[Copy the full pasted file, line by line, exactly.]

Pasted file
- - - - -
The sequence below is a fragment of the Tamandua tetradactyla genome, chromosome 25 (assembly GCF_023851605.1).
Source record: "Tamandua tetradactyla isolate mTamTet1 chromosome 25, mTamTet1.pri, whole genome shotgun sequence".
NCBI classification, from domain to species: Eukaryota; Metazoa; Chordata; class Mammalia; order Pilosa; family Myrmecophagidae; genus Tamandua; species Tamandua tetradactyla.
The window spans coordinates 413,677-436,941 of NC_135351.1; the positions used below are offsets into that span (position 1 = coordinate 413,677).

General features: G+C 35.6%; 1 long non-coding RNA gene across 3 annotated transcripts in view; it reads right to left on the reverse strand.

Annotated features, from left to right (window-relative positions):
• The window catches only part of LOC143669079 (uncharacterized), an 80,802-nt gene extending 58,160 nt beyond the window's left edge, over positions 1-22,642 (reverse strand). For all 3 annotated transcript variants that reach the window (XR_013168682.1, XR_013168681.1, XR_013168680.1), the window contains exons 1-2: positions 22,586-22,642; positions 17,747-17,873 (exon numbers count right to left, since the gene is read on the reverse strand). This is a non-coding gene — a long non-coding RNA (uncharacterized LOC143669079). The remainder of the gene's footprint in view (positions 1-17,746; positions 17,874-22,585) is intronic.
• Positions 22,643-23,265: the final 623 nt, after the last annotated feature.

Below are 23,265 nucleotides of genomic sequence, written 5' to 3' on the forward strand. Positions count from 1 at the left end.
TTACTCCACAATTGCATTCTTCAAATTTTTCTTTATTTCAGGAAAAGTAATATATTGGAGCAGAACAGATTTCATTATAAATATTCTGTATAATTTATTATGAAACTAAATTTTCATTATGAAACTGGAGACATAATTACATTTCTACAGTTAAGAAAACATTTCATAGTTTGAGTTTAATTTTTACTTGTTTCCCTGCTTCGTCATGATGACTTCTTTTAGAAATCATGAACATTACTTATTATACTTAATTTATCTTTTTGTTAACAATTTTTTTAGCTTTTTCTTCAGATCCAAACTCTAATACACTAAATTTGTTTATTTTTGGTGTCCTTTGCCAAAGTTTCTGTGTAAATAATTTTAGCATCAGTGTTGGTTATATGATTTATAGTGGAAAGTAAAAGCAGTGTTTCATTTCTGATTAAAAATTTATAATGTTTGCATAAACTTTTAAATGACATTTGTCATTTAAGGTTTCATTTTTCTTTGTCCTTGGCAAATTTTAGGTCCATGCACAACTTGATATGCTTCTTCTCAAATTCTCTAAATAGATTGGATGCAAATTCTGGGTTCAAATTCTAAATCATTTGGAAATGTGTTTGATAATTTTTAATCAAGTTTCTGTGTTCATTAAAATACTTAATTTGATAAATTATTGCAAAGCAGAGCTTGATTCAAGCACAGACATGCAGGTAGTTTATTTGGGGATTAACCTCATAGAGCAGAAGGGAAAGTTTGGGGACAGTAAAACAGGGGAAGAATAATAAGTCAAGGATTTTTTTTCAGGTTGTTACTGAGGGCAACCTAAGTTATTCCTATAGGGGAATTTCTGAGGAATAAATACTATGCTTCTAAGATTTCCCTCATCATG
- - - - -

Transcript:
The sequence below is a fragment of the Tamandua tetradactyla genome, chromosome 25 (assembly GCF_023851605.1).
Source record: "Tamandua tetradactyla isolate mTamTet1 chromosome 25, mTamTet1.pri, whole genome shotgun sequence".
NCBI classification, from domain to species: Eukaryota; Metazoa; Chordata; class Mammalia; order Pilosa; family Myrmecophagidae; genus Tamandua; species Tamandua tetradactyla.
The window spans coordinates 413,677-436,941 of NC_135351.1; the positions used below are offsets into that span (position 1 = coordinate 413,677).

General features: G+C 35.6%; 1 long non-coding RNA gene across 3 annotated transcripts in view; it reads right to left on the reverse strand.

Annotated features, from left to right (window-relative positions):
• The window catches only part of LOC143669079 (uncharacterized), an 80,802-nt gene extending 58,160 nt beyond the window's left edge, over positions 1-22,642 (reverse strand). For all 3 annotated transcript variants that reach the window (XR_013168682.1, XR_013168681.1, XR_013168680.1), the window contains exons 1-2: positions 22,586-22,642; positions 17,747-17,873 (exon numbers count right to left, since the gene is read on the reverse strand). This is a non-coding gene — a long non-coding RNA (uncharacterized LOC143669079). The remainder of the gene's footprint in view (positions 1-17,746; positions 17,874-22,585) is intronic.
• Positions 22,643-23,265: the final 623 nt, after the last annotated feature.

Below are 23,265 nucleotides of genomic sequence, written 5' to 3' on the forward strand. Positions count from 1 at the left end.
TTACTCCACAATTGCATTCTTCAAATTTTTCTTTATTTCAGGAAAAGTAATATATTGGAGCAGAACAGATTTCATTATAAATATTCTGTATAATTTATTATGAAACTAAATTTTCATTATGAAACTGGAGACATAATTACATTTCTACAGTTAAGAAAACATTTCATAGTTTGAGTTTAATTTTTACTTGTTTCCCTGCTTCGTCATGATGACTTCTTTTAGAAATCATGAACATTACTTATTATACTTAATTTATCTTTTTGTTAACAATTTTTTTAGCTTTTTCTTCAGATCCAAACTCTAATACACTAAATTTGTTTATTTTTGGTGTCCTTTGCCAAAGTTTCTGTGTAAATAATTTTAGCATCAGTGTTGGTTATATGATTTATAGTGGAAAGTAAAAGCAGTGTTTCATTTCTGATTAAAAATTTATAATGTTTGCATAAACTTTTAAATGACATTTGTCATTTAAGGTTTCATTTTTCTTTGTCCTTGGCAAATTTTAGGTCCATGCACAACTTGATATGCTTCTTCTCAAATTCTCTAAATAGATTGGATGCAAATTCTGGGTTCAAATTCTAAATCATTTGGAAATGTGTTTGATAATTTTTAATCAAGTTTCTGTGTTCATTAAAATACTTAATTTGATAAATTATTGCAAAGCAGAGCTTGATTCAAGCACAGACATGCAGGTAGTTTATTTGGGGATTAACCTCATAGAGCAGAAGGGAAAGTTTGGGGACAGTAAAACAGGGGAAGAATAATAAGTCAAGGATTTTTTTTCAGGTTGTTACTGAGGGCAACCTAAGTTATTCCTATAGGGGAATTTCTGAGGAATAAATACTATGCTTCTAAGATTTCCCTCATCATG